Road Trip 2021: The American Immigrant Story

A few years ago I blogged about the Sayderi family  (not their real name), refugees from Afghanistan and Iran, who had moved into our daughter’s family’s basement. The mother and father were probably in their 30s with two daughters age two and five at that time. After two years in the DC area, they had bolted for Columbus, OH, where they settled into an apartment supposedly in a less costly and more attractive neighborhood with better schools. We had kept up with them mainly through weekly Zoom sessions when Embry tutored the oldest daughter, now almost 10, in reading. The big news was that the mother, now in her late 30s, was expecting another child, but other than that we really had no idea as to how well they were doing. Going to see the Indian mounds in the Columbus area would give us a chance to find out and to catchup.

What to expect? Keep in mind that the Sayderi family arrived in the U.S. four years ago with hardly more than the clothes they wore. They were refugees who had been living in Turkey for five years and somehow ended up here as part of a United Nations resettlement program. Neither husband nor wife spoke more than a few words of English, and the husband had been denied any formal education in Afghanistan because when he was of school age, the Taliban controlled the country. Also because he was blind in one eye, he had been denied the chance for his dream job—becoming a truck driver.

Picture yourself in a similar situation: living for years in refugee camps in a foreign land where there was little chance for work and where you were not welcomed, then suddenly uprooted and landing in another foreign country, flat broke, where you knew no one, could not speak the language, and had a medical disability that kept you from working. How would you manage in such a situation?

Between the supportive services provided by Lutheran Social Services and funded by the U.S. government, help from our daughter’s family, our neighborhood church, and us, they were able to settle in, learn some English, get help to restore the husband’s eyesight, get driver’s licenses, buy a car, get the husband a truck driver’s job as a long hauler, and eventually move into their own apartment. Great success story, right?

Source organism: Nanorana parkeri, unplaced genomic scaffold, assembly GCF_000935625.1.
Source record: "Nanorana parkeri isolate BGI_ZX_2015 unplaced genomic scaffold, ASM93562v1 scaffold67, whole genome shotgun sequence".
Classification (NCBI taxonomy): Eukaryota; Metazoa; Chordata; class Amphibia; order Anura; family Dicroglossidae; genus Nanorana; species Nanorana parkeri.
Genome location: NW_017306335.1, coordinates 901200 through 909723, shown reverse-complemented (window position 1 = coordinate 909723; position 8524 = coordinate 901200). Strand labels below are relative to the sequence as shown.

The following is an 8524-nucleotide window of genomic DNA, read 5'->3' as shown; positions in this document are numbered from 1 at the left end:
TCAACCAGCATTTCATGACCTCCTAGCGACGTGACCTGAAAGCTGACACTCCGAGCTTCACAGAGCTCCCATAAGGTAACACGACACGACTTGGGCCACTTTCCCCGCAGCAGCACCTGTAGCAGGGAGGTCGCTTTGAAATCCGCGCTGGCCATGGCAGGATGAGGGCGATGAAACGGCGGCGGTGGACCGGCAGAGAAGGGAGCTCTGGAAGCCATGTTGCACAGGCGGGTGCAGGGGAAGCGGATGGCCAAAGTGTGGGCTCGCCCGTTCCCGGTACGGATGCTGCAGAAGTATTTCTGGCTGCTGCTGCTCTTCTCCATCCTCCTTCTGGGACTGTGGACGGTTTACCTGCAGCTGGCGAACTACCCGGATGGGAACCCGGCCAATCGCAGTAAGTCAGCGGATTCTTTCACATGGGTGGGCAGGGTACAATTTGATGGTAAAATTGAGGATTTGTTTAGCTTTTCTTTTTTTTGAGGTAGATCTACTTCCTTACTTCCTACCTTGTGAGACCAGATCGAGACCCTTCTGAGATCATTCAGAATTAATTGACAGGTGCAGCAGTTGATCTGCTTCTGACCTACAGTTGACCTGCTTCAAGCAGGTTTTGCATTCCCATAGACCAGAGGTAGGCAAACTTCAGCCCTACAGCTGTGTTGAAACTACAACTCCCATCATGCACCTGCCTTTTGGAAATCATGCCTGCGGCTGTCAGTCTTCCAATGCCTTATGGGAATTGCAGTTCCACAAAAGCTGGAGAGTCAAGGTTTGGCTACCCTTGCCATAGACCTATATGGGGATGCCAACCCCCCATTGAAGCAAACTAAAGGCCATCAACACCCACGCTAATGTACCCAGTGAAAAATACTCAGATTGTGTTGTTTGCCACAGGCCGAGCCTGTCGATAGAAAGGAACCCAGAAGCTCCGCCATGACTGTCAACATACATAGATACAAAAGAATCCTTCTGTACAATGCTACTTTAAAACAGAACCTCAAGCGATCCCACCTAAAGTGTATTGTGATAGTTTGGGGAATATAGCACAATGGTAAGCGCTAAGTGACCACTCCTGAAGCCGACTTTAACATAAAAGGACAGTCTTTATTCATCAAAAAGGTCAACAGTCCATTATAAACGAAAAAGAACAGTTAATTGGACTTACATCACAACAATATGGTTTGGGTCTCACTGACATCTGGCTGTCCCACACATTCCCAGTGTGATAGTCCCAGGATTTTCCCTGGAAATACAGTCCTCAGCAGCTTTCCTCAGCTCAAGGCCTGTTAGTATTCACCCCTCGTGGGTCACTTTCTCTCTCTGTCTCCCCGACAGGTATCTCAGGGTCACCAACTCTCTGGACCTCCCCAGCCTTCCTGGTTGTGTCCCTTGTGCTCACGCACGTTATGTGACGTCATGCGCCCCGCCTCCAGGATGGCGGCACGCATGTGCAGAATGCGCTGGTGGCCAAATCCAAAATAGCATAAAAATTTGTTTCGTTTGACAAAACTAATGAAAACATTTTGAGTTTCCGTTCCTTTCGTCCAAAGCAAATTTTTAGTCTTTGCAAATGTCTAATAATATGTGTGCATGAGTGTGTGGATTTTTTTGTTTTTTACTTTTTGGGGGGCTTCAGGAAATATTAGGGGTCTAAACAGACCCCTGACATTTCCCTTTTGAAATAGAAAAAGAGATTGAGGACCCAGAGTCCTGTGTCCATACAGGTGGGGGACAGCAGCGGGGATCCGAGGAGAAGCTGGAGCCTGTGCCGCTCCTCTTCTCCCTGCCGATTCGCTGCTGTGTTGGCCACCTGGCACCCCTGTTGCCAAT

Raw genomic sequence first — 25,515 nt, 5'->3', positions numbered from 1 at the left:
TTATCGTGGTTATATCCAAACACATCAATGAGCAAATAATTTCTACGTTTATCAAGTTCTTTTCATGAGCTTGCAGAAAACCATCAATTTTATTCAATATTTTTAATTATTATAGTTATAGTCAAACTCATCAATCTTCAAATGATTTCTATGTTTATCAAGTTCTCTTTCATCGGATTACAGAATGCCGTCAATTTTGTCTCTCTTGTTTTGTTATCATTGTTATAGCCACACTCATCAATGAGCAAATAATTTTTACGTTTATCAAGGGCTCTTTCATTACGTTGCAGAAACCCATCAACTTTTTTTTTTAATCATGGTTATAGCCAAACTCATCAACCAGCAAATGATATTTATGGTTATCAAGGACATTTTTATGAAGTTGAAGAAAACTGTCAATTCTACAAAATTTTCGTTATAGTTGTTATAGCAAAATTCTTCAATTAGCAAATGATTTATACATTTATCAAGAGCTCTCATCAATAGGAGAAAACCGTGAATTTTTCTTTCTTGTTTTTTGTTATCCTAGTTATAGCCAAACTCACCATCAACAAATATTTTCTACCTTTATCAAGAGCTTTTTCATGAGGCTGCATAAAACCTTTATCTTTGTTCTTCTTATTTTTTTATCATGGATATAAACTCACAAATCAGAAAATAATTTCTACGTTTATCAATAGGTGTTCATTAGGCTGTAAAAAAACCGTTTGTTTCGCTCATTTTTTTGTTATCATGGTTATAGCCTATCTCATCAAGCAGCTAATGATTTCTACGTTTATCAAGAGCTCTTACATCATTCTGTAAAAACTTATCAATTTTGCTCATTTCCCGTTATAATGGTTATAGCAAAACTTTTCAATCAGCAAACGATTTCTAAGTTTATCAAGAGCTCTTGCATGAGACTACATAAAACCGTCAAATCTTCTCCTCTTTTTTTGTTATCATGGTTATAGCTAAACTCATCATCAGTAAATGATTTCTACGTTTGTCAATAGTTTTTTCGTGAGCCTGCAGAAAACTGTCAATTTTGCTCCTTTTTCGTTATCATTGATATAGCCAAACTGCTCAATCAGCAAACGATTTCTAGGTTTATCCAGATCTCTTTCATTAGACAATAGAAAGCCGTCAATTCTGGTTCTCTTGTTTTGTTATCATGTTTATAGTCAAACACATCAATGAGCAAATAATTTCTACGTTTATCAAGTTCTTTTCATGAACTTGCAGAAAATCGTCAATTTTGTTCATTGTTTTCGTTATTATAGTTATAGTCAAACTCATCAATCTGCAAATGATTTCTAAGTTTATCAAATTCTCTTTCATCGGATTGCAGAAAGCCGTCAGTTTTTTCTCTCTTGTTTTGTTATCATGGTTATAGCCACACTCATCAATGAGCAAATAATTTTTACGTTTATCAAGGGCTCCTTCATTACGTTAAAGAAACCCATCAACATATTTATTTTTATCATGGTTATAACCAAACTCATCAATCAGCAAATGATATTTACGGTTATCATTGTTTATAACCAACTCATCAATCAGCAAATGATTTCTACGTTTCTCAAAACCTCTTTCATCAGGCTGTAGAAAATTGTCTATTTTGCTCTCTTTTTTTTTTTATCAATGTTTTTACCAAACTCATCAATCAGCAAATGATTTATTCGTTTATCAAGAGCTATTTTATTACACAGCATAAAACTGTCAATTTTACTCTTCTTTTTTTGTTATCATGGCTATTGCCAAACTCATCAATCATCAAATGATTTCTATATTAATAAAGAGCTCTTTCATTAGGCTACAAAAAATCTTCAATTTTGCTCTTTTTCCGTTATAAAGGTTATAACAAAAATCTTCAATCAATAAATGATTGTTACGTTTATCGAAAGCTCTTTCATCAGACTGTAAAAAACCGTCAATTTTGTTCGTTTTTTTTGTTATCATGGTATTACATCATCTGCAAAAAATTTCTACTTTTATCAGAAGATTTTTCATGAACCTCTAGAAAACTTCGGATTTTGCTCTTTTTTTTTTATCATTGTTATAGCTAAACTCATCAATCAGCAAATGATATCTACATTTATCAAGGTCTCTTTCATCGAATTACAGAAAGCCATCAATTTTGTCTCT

So it would seem. But still, you never know. What they had had achieved seemed to us like accomplishing the impossible but not without stress, and not without taking an emotional toll. Would Columbus really be any better? The support network in Washington, which enabled them to make such strides, would probably not be available in Columbus. How would they manage?

As we drove into their sprawling apartment complex in what appeared to be a middle class neighborhood, I noted that at least with regard to housing and neighborhood, they probably were better off. We were met with smiling faces and embraces. The two girls now wore headscarves and at age five and nine seemed more grown up. Everyone’s English was a little better. The girls were totally fluent, and the parents were still struggling a bit but getting their points across.

The wife had prepared a huge, delicious mid-day feast of chicken, lamb, and rice, along with fruits and vegetables, which Embry and I enjoyed sitting at a small, elevated table next to the kitchen with the two girls. Our hosts were seated on pillows on beautiful carpets on the floor in the living room beside us. A huge flat screen, smart TV was mounted on the wall behind them. There was not a single additional piece of furniture in the apartment as far as I could tell, except for a bunk bed in the girl’s bedroom, which the girls said they never used. They slept on the floor in their parent’s bedroom. I recalled how much effort by people in our church went into furnishing their apartment in Washington and chuckled. Having western style furniture was not what they were used to or wanted.